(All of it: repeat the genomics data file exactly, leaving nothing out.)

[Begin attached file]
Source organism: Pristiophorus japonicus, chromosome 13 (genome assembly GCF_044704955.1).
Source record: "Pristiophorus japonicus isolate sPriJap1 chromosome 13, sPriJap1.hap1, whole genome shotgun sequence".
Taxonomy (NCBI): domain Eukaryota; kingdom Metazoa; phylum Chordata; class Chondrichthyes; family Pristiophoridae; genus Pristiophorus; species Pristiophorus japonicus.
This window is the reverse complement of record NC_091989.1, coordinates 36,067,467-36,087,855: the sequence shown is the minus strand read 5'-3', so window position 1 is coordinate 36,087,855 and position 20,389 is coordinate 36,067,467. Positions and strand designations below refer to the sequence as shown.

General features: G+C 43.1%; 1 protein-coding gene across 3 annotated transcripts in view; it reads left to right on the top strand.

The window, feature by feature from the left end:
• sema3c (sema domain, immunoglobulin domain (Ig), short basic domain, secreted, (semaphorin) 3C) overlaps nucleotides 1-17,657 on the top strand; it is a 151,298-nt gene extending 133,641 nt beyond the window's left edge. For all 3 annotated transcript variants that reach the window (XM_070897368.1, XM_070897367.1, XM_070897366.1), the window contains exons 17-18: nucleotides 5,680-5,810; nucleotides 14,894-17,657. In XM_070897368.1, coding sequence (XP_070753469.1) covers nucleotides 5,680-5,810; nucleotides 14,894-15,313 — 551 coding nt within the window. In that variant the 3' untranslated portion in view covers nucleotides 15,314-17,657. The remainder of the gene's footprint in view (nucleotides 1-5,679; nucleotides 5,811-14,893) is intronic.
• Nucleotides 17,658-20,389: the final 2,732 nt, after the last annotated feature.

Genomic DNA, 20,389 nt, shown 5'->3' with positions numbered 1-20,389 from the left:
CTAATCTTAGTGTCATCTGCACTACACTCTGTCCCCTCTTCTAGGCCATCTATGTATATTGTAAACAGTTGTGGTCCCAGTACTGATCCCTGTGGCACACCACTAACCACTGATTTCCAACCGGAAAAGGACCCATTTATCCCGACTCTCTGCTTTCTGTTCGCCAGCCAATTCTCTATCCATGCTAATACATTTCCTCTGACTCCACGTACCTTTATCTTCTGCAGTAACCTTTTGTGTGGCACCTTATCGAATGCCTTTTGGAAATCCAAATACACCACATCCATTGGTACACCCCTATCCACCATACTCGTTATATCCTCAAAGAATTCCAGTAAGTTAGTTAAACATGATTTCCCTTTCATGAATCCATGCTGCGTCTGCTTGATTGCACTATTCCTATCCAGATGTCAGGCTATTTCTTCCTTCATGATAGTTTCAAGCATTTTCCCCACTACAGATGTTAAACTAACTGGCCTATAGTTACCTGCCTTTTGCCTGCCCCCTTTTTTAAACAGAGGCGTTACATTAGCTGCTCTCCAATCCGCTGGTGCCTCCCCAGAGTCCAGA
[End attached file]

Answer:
Source organism: Pristiophorus japonicus, chromosome 13 (genome assembly GCF_044704955.1).
Source record: "Pristiophorus japonicus isolate sPriJap1 chromosome 13, sPriJap1.hap1, whole genome shotgun sequence".
Taxonomy (NCBI): domain Eukaryota; kingdom Metazoa; phylum Chordata; class Chondrichthyes; family Pristiophoridae; genus Pristiophorus; species Pristiophorus japonicus.
This window is the reverse complement of record NC_091989.1, coordinates 36,067,467-36,087,855: the sequence shown is the minus strand read 5'-3', so window position 1 is coordinate 36,087,855 and position 20,389 is coordinate 36,067,467. Positions and strand designations below refer to the sequence as shown.

General features: G+C 43.1%; 1 protein-coding gene across 3 annotated transcripts in view; it reads left to right on the top strand.

The window, feature by feature from the left end:
• sema3c (sema domain, immunoglobulin domain (Ig), short basic domain, secreted, (semaphorin) 3C) overlaps nucleotides 1-17,657 on the top strand; it is a 151,298-nt gene extending 133,641 nt beyond the window's left edge. For all 3 annotated transcript variants that reach the window (XM_070897368.1, XM_070897367.1, XM_070897366.1), the window contains exons 17-18: nucleotides 5,680-5,810; nucleotides 14,894-17,657. In XM_070897368.1, coding sequence (XP_070753469.1) covers nucleotides 5,680-5,810; nucleotides 14,894-15,313 — 551 coding nt within the window. In that variant the 3' untranslated portion in view covers nucleotides 15,314-17,657. The remainder of the gene's footprint in view (nucleotides 1-5,679; nucleotides 5,811-14,893) is intronic.
• Nucleotides 17,658-20,389: the final 2,732 nt, after the last annotated feature.

Genomic DNA, 20,389 nt, shown 5'->3' with positions numbered 1-20,389 from the left:
CTAATCTTAGTGTCATCTGCACTACACTCTGTCCCCTCTTCTAGGCCATCTATGTATATTGTAAACAGTTGTGGTCCCAGTACTGATCCCTGTGGCACACCACTAACCACTGATTTCCAACCGGAAAAGGACCCATTTATCCCGACTCTCTGCTTTCTGTTCGCCAGCCAATTCTCTATCCATGCTAATACATTTCCTCTGACTCCACGTACCTTTATCTTCTGCAGTAACCTTTTGTGTGGCACCTTATCGAATGCCTTTTGGAAATCCAAATACACCACATCCATTGGTACACCCCTATCCACCATACTCGTTATATCCTCAAAGAATTCCAGTAAGTTAGTTAAACATGATTTCCCTTTCATGAATCCATGCTGCGTCTGCTTGATTGCACTATTCCTATCCAGATGTCAGGCTATTTCTTCCTTCATGATAGTTTCAAGCATTTTCCCCACTACAGATGTTAAACTAACTGGCCTATAGTTACCTGCCTTTTGCCTGCCCCCTTTTTTAAACAGAGGCGTTACATTAGCTGCTCTCCAATCCGCTGGTGCCTCCCCAGAGTCCAGA